Marcell Lazard will step in at the other tackle, where he deputized last year for Marquis Lucas after Cajuste got hurt. He did well in the running game, but doesn’t have the same lateral quickness that Cajuste does and was occasionally exploited off the edge because of it. However, most players usually make their biggest improvements between their first and second years of playing, so I think we can reasonably expect Marcell to take a step forward in that area this year.
With the interior trio being mostly known commodities at this point, much of the onus for the line’s improvement as a unit rests of the shoulders of these two dudes. Fair or not, their ability to step up and protect the flanks more consistently this year could be the single most important development to keep an eye on this fall. In a perfect world, keeping Skyler comfortable and upright in the pocket will make him much more consistent (and keep him away from those scramble situations that he unfortuntely seemed to botch so frequently last year), which in turn should lead to a much more productive passing game, which should lead to a much more balanced and effective overall offensive attack.
The Mountaineers lost a crucial piece this spring when Morgantown native Amanii Brown left the program, but there should still be plenty in the cupboard for Wickline and Crook to pick up the pieces should tragedy befall one of the starters.
Tony Matteo is a 5th year senior who appeared in 12 games and played over 500 snaps last year. He adds depth at center and guard, and his experience means he will at least be serviceable if called into action.
Grant Lingafelter is a redshirt junior who saw action in 9 games in 2015. His busiest day was in mop up duty against Kansas, but he’s a big, experienced body who can play tackle or guard if required.
Colton McKivitz is a relative unknown after redshirting last year, but at 6’7 300 is an absolute behemoth. According to the recently released preseason depth chart he’s played himself into the #2 spot at RT heading into the season, so hopefully he’ll continue to work and provide some competition to Marcell Lazard that will push them both to even greater heights.
Jah’Shaun Sneider is another redshirt freshman who’s thrust himself into the discussion for some playing time this year. At 6’3 287 he’s the “smallest” of the guys currently in a 2-deep spot, but with the versatility to play both center and guard he should provide valuable depth in the short-term with an eye on locking down a starting job next year.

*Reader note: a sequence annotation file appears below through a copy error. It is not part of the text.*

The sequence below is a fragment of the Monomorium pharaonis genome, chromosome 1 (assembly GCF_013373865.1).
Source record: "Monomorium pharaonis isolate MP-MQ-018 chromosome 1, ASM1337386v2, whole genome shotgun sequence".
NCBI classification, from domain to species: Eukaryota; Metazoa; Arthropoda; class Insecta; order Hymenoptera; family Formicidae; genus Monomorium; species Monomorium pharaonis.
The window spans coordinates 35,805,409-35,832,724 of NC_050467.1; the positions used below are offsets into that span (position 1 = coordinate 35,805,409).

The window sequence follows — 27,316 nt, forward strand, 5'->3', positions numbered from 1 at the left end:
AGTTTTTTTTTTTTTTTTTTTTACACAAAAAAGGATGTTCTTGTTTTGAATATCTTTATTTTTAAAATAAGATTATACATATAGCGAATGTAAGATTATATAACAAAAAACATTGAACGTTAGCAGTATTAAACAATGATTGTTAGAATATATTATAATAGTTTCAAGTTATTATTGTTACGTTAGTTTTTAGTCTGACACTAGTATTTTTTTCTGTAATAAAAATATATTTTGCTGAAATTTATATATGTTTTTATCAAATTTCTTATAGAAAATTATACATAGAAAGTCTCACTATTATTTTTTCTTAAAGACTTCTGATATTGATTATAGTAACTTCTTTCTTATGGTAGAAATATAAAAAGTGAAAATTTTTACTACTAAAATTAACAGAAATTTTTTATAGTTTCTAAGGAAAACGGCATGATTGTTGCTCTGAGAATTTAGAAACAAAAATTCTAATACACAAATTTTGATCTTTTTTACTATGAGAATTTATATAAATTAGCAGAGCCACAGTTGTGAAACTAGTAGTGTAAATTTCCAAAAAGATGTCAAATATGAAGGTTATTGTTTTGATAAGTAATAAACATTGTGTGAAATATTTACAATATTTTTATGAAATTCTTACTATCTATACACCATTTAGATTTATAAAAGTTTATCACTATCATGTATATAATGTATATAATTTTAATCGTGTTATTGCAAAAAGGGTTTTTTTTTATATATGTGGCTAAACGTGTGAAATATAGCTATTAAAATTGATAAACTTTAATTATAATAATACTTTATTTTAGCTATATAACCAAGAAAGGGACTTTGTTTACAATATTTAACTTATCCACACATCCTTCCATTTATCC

Rob Dowdy is yet another redshirt freshman and rounds out the 2-deep at left tackle. Dowdy is clearly talented, as evidenced by his 1st Team All-State selection in Ohio and subsequent invitation to the USMC All-American game, but it remains to be seen how well he’ll acquit himself if called into action. The fact that he’s on the 2-deep ahead of more experienced teammates speaks volumes about his work ethic and development though, and hopefully he’ll continue with that into the season.
The rest of the group includes redshirt senior Sylvester Townes, redshirt junior Brendan Willis, redshirt sophomore Dontae Angus, redshirt freshman Matt Jones, and true freshmen Jacob Buccigrossi, Josh Sills, and Chase Behrndt. The ship has probably sailed for Townes, Willis, and maybe even Angus, but all three youngsters will probably be redshirted with an eye on the future, and when coupled with the youth and talent that’s already on the 2-deep you have to feel pretty good about our line moving forward.
POSITION GRADE: 4.5/5
The word of the day for the offensive line is experience. The five starters have combined for 79 starts between them, and all have seen action in considerably more games than that. This will also be the second year with the whole group playing together, so the trust and communication that is so crucial to effective line play should be that much better heading into 2016.
Another big plus is the addition of Joe Wickline to the coaching staff. Not only will Wickline bring a creative mind to the deputy Offensive Coordinator role, but with the majority of his 34 years of coaching experience being directly related to offensive line play, he sports a ton of wisdom in that area in particular.
Even better is that WVU was able to retain Ron Crook, who has done great work up front over the past few years. We’ve gone from 7th in the conference in rushing in his first year with the program to 4th in 2014 to second last year. That’s a huge improvement in just 3 short years, and the steady, incremental nature of the gains has me thinking that it’s sustainable into the future, as well.
From what I gather, Crook is handling the interior while Wickline is focusing on the tight ends and fullbacks, and there have been no reports of any friction as of yet. As was mentioned earlier, the benefit of working in tandem like this is that they should both be afforded plenty of individual instruction time with each member of the group, so any improvement opportunities that become available will hopefully be identified and implemented quickly and easily. If they can put their heads together and get the pass protection shored up (which I think they have the knowledge and pieces to do), this year’s edition of the offensive line should again be the class of the Big 12 and will arguably be our best group in recent memory.